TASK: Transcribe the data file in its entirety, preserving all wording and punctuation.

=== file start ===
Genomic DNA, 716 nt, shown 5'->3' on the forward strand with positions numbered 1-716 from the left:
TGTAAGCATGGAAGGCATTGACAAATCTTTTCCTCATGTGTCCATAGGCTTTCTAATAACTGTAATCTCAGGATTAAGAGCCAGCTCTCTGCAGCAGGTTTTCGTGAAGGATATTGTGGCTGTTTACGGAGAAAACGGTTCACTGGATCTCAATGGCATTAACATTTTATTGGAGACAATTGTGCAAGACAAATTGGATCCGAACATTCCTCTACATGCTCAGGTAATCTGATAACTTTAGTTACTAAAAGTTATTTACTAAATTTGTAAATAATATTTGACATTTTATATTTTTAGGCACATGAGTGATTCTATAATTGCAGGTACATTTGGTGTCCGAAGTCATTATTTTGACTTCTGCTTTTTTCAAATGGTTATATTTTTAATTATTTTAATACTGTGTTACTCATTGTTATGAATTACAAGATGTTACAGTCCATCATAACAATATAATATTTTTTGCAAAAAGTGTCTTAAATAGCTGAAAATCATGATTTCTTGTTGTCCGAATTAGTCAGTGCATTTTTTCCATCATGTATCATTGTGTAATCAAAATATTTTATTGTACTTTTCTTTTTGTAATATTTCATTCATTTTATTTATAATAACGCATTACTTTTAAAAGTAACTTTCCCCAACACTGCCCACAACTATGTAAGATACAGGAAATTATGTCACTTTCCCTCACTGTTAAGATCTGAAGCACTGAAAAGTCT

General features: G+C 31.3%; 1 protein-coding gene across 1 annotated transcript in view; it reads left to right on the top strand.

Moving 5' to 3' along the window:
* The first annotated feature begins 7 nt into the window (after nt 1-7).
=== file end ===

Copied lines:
Genomic DNA, 716 nt, shown 5'->3' on the forward strand with positions numbered 1-716 from the left:
TGTAAGCATGGAAGGCATTGACAAATCTTTTCCTCATGTGTCCATAGGCTTTCTAATAACTGTAATCTCAGGATTAAGAGCCAGCTCTCTGCAGCAGGTTTTCGTGAAGGATATTGTGGCTGTTTACGGAGAAAACGGTTCACTGGATCTCAATGGCATTAACATTTTATTGGAGACAATTGTGCAAGACAAATTGGATCCGAACATTCCTCTACATGCTCAGGTAATCTGATAACTTTAGTTACTAAAAGTTATTTACTAAATTTGTAAATAATATTTGACATTTTATATTTTTAGGCACATGAGTGATTCTATAATTGCAGGTACATTTGGTGTCCGAAGTCATTATTTTGACTTCTGCTTTTTTCAAATGGTTATATTTTTAATTATTTTAATACTGTGTTACTCATTGTTATGAATTACAAGATGTTACAGTCCATCATAACAATATAATATTTTTTGCAAAAAGTGTCTTAAATAGCTGAAAATCATGATTTCTTGTTGTCCGAATTAGTCAGTGCATTTTTTCCATCATGTATCATTGTGTAATCAAAATATTTTATTGTACTTTTCTTTTTGTAATATTTCATTCATTTTATTTATAATAACGCATTACTTTTAAAAGTAACTTTCCCCAACACTGCCCACAACTATGTAAGATACAGGAAATTATGTCACTTTCCCTCACTGTTAAGATCTGAAGCACTGAAAAGTCT

General features: G+C 31.3%; 1 protein-coding gene across 1 annotated transcript in view; it reads left to right on the top strand.

Moving 5' to 3' along the window:
* The first annotated feature begins 7 nt into the window (after nt 1-7).